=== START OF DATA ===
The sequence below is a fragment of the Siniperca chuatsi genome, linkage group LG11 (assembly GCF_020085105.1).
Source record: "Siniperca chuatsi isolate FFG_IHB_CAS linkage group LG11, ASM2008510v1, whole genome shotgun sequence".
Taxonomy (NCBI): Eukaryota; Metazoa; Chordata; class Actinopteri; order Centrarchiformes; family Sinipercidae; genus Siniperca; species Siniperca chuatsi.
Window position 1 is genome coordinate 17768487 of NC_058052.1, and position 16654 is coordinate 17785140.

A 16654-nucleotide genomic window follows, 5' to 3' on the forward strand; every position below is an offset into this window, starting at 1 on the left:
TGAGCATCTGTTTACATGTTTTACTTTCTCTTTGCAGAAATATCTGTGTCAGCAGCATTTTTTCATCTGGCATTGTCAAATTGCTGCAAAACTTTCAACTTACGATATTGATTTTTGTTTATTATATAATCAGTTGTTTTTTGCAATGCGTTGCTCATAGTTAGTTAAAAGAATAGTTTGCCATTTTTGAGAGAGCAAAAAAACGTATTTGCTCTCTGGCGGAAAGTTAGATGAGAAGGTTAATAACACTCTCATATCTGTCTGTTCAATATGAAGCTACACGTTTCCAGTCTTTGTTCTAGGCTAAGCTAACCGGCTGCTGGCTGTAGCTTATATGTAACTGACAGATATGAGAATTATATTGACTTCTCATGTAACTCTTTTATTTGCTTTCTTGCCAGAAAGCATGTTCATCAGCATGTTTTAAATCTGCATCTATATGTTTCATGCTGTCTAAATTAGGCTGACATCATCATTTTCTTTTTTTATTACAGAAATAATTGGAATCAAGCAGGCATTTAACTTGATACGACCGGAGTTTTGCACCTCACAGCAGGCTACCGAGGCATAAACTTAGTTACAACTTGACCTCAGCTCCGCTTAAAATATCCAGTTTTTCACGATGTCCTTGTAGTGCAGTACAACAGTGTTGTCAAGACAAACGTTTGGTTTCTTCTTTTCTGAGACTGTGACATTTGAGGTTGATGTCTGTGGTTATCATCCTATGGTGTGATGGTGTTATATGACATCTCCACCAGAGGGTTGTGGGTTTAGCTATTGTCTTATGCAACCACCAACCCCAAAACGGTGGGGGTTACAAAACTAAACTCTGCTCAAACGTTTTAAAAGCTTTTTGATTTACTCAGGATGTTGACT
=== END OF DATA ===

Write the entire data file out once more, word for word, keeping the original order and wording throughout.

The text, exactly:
The sequence below is a fragment of the Siniperca chuatsi genome, linkage group LG11 (assembly GCF_020085105.1).
Source record: "Siniperca chuatsi isolate FFG_IHB_CAS linkage group LG11, ASM2008510v1, whole genome shotgun sequence".
Taxonomy (NCBI): Eukaryota; Metazoa; Chordata; class Actinopteri; order Centrarchiformes; family Sinipercidae; genus Siniperca; species Siniperca chuatsi.
Window position 1 is genome coordinate 17768487 of NC_058052.1, and position 16654 is coordinate 17785140.

A 16654-nucleotide genomic window follows, 5' to 3' on the forward strand; every position below is an offset into this window, starting at 1 on the left:
TGAGCATCTGTTTACATGTTTTACTTTCTCTTTGCAGAAATATCTGTGTCAGCAGCATTTTTTCATCTGGCATTGTCAAATTGCTGCAAAACTTTCAACTTACGATATTGATTTTTGTTTATTATATAATCAGTTGTTTTTTGCAATGCGTTGCTCATAGTTAGTTAAAAGAATAGTTTGCCATTTTTGAGAGAGCAAAAAAACGTATTTGCTCTCTGGCGGAAAGTTAGATGAGAAGGTTAATAACACTCTCATATCTGTCTGTTCAATATGAAGCTACACGTTTCCAGTCTTTGTTCTAGGCTAAGCTAACCGGCTGCTGGCTGTAGCTTATATGTAACTGACAGATATGAGAATTATATTGACTTCTCATGTAACTCTTTTATTTGCTTTCTTGCCAGAAAGCATGTTCATCAGCATGTTTTAAATCTGCATCTATATGTTTCATGCTGTCTAAATTAGGCTGACATCATCATTTTCTTTTTTTATTACAGAAATAATTGGAATCAAGCAGGCATTTAACTTGATACGACCGGAGTTTTGCACCTCACAGCAGGCTACCGAGGCATAAACTTAGTTACAACTTGACCTCAGCTCCGCTTAAAATATCCAGTTTTTCACGATGTCCTTGTAGTGCAGTACAACAGTGTTGTCAAGACAAACGTTTGGTTTCTTCTTTTCTGAGACTGTGACATTTGAGGTTGATGTCTGTGGTTATCATCCTATGGTGTGATGGTGTTATATGACATCTCCACCAGAGGGTTGTGGGTTTAGCTATTGTCTTATGCAACCACCAACCCCAAAACGGTGGGGGTTACAAAACTAAACTCTGCTCAAACGTTTTAAAAGCTTTTTGATTTACTCAGGATGTTGACT